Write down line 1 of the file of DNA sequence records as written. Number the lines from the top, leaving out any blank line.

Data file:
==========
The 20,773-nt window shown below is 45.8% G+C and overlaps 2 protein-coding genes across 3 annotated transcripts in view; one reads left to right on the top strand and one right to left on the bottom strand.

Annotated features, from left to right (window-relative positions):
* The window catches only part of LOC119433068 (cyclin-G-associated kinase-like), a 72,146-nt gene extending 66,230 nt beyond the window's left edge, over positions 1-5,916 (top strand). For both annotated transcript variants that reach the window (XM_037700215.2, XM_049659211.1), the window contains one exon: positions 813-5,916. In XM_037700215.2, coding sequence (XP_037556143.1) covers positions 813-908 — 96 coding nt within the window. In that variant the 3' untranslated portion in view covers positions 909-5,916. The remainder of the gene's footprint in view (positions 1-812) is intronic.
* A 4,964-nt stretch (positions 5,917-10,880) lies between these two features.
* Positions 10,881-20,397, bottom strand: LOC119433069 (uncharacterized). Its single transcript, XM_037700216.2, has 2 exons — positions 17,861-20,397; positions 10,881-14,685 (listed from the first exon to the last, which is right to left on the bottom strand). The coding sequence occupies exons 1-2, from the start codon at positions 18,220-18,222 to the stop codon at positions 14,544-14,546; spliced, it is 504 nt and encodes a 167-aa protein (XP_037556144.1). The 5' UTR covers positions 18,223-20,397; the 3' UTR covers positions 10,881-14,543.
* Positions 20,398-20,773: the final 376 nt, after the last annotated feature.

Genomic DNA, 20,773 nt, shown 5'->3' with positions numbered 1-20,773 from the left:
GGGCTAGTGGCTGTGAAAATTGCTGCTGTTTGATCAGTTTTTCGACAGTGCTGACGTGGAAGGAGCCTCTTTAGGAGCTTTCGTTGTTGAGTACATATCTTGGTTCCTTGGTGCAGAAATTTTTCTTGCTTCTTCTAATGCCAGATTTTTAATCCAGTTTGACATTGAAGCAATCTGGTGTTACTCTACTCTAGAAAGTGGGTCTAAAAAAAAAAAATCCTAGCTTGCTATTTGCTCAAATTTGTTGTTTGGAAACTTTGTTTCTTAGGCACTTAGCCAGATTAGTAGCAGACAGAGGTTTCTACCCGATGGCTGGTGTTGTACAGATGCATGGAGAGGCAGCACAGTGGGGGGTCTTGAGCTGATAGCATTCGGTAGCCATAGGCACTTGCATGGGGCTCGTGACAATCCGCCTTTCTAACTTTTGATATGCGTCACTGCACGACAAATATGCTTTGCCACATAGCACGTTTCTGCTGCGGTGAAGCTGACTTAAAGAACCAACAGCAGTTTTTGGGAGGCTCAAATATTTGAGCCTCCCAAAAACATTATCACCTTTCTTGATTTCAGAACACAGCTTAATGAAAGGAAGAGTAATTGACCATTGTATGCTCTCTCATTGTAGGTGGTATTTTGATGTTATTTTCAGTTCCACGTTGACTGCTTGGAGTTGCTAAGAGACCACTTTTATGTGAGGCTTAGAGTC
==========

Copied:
The 20,773-nt window shown below is 45.8% G+C and overlaps 2 protein-coding genes across 3 annotated transcripts in view; one reads left to right on the top strand and one right to left on the bottom strand.